And last, but not least, our trustworthy hand cream: Excipial Repair Sensitive.  As you might have noticed we have extremely dry skin and this cold weather doesn’t help, so when our dermatologist recommended this hand cream we bought it reluctantly, thinking it was just another sticky, useless hand cream. But we were wrong. It’s a little bit sticky, yes, but just for a minute. Then it sets and protects your hands like iron gloves. We use it twice: in the mornings, before heading out the door, and just before going to sleep. So if you are looking for a hand cream that really works, try this one.

Now it’s your turn: which are your beauty basics? Those little touches that make you feel better? We know you are there, because we see you in our stats, don’t be shy and let us your comment below!


Moodboard: Tallinn

We probably shouldn’t say this, since this is (partially) a travel blog, but this year doesn’t look very promising travel-wise. You can say that life has gotten in the way of our exploring plans and we are in a travel limbo. We hope we can squeeze some weekend getaways in our schedule, though.

The main problem that we face when planning weekends away is transport. Since there are not many direct flights available from/to our city, the possibilities for a quick weekend away are very limited. And before you ask us: what about trains? No, German trains are not an option. We love travelling by train as long as it’s not German.

So when you have just a few destinations to choose from, you start thinking about places you’d never thought of before. Like Tallinn, for instance. And since there is a direct flight to Tallinn that makes a Friday to Sunday trip possible, we are seriously considering give it a go this Spring.

Have you ever visited Tallinn? If you have, tips and recommendations are welcome! We have seen a few nice accommodation options like the Three Sisters hotel, The Telegraaf hotel or the picturesque Villa Hortensia and we’ve been surprised by the beautiful images we’ve come across of Tallinn’s old town. We’ve read that there is this cafe, Maiasmokk, that has been opened since 1864 so that is in our list. And so is a dinner at Sfaar and drinks at Butterfly Lounge. And apart from visiting the Alexander Nevsky Cathedral and walk along the Town Wall, we sure would like to take a bunch of pictures of St. Catherine’s passage. And did you know the Estonian’s parliament building is painted in a beautiful shade of pink? In general, the city seems the perfect setting for a Wes Anderson film!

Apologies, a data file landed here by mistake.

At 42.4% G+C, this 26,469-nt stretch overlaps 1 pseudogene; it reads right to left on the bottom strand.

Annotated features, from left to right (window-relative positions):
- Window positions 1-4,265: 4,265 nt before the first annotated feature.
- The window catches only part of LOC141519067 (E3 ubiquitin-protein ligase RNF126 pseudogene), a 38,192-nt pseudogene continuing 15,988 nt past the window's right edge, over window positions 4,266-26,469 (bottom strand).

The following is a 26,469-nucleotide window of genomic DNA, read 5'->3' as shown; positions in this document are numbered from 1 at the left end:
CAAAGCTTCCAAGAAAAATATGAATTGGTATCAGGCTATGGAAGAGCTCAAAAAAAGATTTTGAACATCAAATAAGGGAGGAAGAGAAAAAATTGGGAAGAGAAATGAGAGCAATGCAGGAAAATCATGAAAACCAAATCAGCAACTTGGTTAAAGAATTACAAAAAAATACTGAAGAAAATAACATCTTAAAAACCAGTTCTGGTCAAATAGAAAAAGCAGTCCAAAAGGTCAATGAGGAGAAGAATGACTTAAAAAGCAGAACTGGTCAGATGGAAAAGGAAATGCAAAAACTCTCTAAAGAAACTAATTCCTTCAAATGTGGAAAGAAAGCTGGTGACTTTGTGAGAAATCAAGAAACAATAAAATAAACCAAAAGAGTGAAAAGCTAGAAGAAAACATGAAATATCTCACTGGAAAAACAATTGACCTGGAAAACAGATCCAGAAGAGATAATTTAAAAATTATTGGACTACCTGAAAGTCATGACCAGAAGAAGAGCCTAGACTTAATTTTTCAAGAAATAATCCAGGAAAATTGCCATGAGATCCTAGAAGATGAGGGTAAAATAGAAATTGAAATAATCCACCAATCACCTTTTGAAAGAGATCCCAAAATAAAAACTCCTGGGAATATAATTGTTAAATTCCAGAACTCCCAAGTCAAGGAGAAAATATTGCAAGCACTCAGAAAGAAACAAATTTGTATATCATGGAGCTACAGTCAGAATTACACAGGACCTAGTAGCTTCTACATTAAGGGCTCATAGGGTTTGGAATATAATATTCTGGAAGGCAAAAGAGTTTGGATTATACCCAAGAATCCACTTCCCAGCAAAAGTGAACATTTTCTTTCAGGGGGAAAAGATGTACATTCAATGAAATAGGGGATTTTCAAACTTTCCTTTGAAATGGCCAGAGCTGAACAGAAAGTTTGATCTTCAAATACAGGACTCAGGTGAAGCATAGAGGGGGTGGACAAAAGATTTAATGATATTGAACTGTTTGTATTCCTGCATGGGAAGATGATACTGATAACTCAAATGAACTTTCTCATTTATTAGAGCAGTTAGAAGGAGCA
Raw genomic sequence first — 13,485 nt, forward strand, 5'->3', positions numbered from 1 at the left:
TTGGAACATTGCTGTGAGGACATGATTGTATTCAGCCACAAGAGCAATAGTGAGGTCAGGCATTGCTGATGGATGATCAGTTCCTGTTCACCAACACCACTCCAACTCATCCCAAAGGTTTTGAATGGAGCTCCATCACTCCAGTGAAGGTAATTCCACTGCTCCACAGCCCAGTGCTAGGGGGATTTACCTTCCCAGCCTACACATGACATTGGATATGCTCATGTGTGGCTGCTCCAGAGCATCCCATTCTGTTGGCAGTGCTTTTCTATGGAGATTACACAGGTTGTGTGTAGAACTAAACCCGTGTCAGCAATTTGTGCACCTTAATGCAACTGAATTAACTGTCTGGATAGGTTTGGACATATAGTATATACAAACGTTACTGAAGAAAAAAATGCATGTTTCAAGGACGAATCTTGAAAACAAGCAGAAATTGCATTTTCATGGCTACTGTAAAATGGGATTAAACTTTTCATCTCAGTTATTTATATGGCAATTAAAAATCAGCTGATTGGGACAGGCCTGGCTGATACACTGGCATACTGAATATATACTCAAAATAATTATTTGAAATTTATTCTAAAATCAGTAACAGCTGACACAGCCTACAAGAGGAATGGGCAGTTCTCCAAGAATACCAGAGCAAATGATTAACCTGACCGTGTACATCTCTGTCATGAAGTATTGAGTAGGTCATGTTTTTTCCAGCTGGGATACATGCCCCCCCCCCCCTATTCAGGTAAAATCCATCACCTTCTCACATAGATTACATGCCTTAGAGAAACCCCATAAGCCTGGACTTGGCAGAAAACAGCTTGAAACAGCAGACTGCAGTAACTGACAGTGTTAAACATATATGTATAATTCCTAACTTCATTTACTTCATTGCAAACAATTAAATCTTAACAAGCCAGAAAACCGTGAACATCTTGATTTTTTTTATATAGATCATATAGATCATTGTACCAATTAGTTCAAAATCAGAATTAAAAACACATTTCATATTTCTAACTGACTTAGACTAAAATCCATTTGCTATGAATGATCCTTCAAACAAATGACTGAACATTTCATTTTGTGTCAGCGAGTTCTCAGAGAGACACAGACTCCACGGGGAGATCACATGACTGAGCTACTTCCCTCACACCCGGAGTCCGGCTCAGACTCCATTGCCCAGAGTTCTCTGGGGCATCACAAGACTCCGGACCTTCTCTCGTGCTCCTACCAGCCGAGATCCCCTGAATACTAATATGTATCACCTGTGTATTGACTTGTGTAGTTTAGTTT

We’ve seen there’s a Estonian food festival and also a flower festival in May, so that might be a good moment to travel to Tallinn… but will we be able to survive such a long time without one of our beloved slow -paced weekends away?




Sunday lunch

Sometimes we need to spend a Sunday morning in the kitchen and prepare a special Sunday lunch. We always picture it like this relaxing experience, with Instagram appropriate moments, a lovely scent in the air, our favourite music in the background… But the truth is that we always stress about missing some important step of the recipe we are preparing, we never take an Instagram picture, let alone an IG Story, and we have to stop the music because like my nonna used to say: che confusione!  So, real life hits and the process is not as smooth as we imagined. But the result is always worth it!


Last Sunday was one of those Sundays. It was freezing outside, so we decided to cosy up at home and roll up our pyjamas sleeves to cook something comforting: a lighter take on a British Sunday roast. To be honest, we cheated from the beginning because we had bought an excellent roast beef in a local fancy supermarket the day before, so all we prepared were the vegetables, but still, we managed to cook them in three different preparations (tap on the shoulder). We did a celeriac gratin, a shallot purée and some sauteed mushrooms.


The celeriac gratin was the first thing we prepared. If you don’t eat celeriac we recommend you to give them a try. We discovered them when we moved to Germany and we love them raw in salads, especially with tomatoes, extra virgin olive oil, salt and pepper.  But this time we used them to substitute potatoes in this gratin. For this recipe you will need:

2 celeriacs, peeled and finely sliced
100 ml vegetable stock (we cheat again, it wasn’t homemade)
25 ml double cream
Fresh thyme to taste
2 garlic cloves, peeled
Black pepper


Pour the vegetable stock, the cream, the fresh thyme and garlic into a saucepan over medium heat for five minutes. In the meantime put the sliced celeriac in a bowl. When the sauce is warm, pour it over the celeriac and season with black pepper. You can add salt if you want, but we prefer not to.